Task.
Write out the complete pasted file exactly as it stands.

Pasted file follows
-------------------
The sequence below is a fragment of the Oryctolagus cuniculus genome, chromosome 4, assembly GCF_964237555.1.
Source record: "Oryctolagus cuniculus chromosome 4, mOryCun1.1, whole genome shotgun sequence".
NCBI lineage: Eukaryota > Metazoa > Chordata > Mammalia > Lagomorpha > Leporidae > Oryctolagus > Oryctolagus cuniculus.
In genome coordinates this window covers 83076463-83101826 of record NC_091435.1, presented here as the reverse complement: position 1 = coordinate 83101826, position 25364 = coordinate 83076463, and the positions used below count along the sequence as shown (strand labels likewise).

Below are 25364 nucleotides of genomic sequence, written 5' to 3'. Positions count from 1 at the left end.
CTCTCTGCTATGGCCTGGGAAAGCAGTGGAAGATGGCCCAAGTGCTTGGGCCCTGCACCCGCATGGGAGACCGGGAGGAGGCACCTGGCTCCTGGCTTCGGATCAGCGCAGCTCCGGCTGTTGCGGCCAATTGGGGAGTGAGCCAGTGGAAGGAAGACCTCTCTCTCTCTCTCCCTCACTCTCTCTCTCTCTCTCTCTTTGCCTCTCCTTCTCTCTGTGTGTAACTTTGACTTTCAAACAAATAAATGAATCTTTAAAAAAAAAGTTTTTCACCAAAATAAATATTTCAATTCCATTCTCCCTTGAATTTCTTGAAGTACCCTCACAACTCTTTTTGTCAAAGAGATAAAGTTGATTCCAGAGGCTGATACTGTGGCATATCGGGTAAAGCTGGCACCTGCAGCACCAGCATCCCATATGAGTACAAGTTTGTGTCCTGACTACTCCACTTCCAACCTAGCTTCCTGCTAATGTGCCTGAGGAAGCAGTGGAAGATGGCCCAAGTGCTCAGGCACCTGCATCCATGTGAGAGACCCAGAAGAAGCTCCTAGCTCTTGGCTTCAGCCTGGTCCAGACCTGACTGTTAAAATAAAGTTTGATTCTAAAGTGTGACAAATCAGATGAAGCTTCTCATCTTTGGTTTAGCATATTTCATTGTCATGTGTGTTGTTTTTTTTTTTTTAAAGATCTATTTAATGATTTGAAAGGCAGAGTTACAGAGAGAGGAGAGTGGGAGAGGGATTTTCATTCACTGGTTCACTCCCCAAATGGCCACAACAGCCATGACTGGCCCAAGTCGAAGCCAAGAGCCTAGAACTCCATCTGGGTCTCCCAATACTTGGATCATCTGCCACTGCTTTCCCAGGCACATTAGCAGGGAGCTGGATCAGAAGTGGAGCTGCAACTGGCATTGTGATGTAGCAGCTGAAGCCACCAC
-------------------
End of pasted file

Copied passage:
The sequence below is a fragment of the Oryctolagus cuniculus genome, chromosome 4, assembly GCF_964237555.1.
Source record: "Oryctolagus cuniculus chromosome 4, mOryCun1.1, whole genome shotgun sequence".
NCBI lineage: Eukaryota > Metazoa > Chordata > Mammalia > Lagomorpha > Leporidae > Oryctolagus > Oryctolagus cuniculus.
In genome coordinates this window covers 83076463-83101826 of record NC_091435.1, presented here as the reverse complement: position 1 = coordinate 83101826, position 25364 = coordinate 83076463, and the positions used below count along the sequence as shown (strand labels likewise).

Below are 25364 nucleotides of genomic sequence, written 5' to 3'. Positions count from 1 at the left end.
CTCTCTGCTATGGCCTGGGAAAGCAGTGGAAGATGGCCCAAGTGCTTGGGCCCTGCACCCGCATGGGAGACCGGGAGGAGGCACCTGGCTCCTGGCTTCGGATCAGCGCAGCTCCGGCTGTTGCGGCCAATTGGGGAGTGAGCCAGTGGAAGGAAGACCTCTCTCTCTCTCTCCCTCACTCTCTCTCTCTCTCTCTCTTTGCCTCTCCTTCTCTCTGTGTGTAACTTTGACTTTCAAACAAATAAATGAATCTTTAAAAAAAAAGTTTTTCACCAAAATAAATATTTCAATTCCATTCTCCCTTGAATTTCTTGAAGTACCCTCACAACTCTTTTTGTCAAAGAGATAAAGTTGATTCCAGAGGCTGATACTGTGGCATATCGGGTAAAGCTGGCACCTGCAGCACCAGCATCCCATATGAGTACAAGTTTGTGTCCTGACTACTCCACTTCCAACCTAGCTTCCTGCTAATGTGCCTGAGGAAGCAGTGGAAGATGGCCCAAGTGCTCAGGCACCTGCATCCATGTGAGAGACCCAGAAGAAGCTCCTAGCTCTTGGCTTCAGCCTGGTCCAGACCTGACTGTTAAAATAAAGTTTGATTCTAAAGTGTGACAAATCAGATGAAGCTTCTCATCTTTGGTTTAGCATATTTCATTGTCATGTGTGTTGTTTTTTTTTTTTTAAAGATCTATTTAATGATTTGAAAGGCAGAGTTACAGAGAGAGGAGAGTGGGAGAGGGATTTTCATTCACTGGTTCACTCCCCAAATGGCCACAACAGCCATGACTGGCCCAAGTCGAAGCCAAGAGCCTAGAACTCCATCTGGGTCTCCCAATACTTGGATCATCTGCCACTGCTTTCCCAGGCACATTAGCAGGGAGCTGGATCAGAAGTGGAGCTGCAACTGGCATTGTGATGTAGCAGCTGAAGCCACCAC